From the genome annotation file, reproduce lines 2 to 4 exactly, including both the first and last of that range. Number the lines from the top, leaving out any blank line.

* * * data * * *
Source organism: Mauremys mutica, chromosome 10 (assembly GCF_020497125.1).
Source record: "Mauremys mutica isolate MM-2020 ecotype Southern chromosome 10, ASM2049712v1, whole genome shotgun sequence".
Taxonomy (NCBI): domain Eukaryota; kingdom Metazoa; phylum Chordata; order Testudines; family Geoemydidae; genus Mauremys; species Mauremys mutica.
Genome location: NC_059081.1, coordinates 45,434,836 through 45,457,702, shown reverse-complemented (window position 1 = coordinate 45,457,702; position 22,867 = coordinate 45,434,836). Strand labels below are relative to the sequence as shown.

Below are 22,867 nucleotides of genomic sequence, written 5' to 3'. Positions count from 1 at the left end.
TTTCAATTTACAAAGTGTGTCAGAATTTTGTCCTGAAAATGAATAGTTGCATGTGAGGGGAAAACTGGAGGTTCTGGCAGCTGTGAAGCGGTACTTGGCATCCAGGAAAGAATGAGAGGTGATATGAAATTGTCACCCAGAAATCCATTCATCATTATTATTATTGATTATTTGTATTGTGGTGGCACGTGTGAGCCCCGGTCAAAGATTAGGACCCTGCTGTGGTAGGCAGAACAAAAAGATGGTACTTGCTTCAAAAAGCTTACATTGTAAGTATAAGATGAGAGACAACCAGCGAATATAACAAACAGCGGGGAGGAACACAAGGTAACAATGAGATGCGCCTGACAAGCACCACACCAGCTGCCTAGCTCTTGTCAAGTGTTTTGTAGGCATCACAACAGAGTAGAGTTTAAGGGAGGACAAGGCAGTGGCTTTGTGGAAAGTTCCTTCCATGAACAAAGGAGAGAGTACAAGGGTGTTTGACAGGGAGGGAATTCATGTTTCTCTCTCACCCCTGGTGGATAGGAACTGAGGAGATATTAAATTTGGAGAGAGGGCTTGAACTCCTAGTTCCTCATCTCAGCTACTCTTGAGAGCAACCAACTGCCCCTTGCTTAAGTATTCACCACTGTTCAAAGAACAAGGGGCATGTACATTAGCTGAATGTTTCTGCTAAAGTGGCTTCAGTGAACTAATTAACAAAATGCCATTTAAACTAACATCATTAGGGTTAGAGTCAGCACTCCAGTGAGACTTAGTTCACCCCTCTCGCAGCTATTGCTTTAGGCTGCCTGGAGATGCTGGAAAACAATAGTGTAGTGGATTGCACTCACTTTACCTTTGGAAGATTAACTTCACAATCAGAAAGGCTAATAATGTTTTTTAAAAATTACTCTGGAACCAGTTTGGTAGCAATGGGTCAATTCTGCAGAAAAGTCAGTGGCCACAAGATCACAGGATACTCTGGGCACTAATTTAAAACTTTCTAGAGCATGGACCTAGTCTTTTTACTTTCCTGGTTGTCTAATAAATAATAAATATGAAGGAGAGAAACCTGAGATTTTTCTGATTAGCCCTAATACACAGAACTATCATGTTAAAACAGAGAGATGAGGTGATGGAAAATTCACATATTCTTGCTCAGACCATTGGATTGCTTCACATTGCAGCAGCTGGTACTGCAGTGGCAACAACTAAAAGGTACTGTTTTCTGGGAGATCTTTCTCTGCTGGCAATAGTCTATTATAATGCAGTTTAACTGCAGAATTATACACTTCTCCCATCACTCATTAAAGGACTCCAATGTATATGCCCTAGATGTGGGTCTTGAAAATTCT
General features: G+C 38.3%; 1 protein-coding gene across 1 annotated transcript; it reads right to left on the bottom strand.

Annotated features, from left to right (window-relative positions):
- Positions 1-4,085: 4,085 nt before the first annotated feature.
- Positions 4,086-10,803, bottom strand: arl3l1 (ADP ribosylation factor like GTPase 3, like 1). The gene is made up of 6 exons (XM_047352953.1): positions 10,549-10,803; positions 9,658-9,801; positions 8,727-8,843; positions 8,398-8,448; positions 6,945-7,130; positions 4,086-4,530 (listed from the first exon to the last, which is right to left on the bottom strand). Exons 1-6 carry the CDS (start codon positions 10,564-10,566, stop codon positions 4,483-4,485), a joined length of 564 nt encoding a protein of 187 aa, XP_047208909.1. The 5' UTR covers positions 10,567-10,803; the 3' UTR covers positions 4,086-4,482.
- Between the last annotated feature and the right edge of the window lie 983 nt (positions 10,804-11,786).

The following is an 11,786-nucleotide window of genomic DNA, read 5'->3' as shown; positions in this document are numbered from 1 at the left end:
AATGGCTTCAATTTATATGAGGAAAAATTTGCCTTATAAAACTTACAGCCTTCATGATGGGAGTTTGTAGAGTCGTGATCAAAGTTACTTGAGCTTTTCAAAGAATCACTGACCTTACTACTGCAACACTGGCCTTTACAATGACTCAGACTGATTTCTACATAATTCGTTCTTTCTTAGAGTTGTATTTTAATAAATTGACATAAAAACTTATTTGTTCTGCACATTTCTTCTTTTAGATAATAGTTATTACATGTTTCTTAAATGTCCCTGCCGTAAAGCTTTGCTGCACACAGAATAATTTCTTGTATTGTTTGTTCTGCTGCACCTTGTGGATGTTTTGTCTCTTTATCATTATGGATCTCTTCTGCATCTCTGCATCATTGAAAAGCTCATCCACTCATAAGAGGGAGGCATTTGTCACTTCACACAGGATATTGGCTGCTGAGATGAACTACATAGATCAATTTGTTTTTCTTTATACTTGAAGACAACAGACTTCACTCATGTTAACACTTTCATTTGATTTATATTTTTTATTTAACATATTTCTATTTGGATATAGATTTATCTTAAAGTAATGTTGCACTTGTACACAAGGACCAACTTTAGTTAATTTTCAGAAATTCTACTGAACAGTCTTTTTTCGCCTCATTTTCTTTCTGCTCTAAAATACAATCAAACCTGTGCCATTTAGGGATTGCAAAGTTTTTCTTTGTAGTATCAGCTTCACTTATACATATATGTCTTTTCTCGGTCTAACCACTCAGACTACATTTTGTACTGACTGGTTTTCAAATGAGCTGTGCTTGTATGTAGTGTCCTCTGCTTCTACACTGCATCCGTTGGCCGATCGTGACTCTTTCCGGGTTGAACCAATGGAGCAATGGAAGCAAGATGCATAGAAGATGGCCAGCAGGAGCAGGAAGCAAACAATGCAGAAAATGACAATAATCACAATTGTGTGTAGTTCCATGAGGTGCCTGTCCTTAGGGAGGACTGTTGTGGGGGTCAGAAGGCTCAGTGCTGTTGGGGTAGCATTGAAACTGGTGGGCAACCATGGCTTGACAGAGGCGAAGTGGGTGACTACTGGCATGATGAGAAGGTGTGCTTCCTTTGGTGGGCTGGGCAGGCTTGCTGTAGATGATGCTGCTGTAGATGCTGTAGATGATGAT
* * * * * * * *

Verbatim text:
Source record: "Mauremys mutica isolate MM-2020 ecotype Southern chromosome 10, ASM2049712v1, whole genome shotgun sequence".
Taxonomy (NCBI): domain Eukaryota; kingdom Metazoa; phylum Chordata; order Testudines; family Geoemydidae; genus Mauremys; species Mauremys mutica.
Genome location: NC_059081.1, coordinates 45,434,836 through 45,457,702, shown reverse-complemented (window position 1 = coordinate 45,457,702; position 22,867 = coordinate 45,434,836). Strand labels below are relative to the sequence as shown.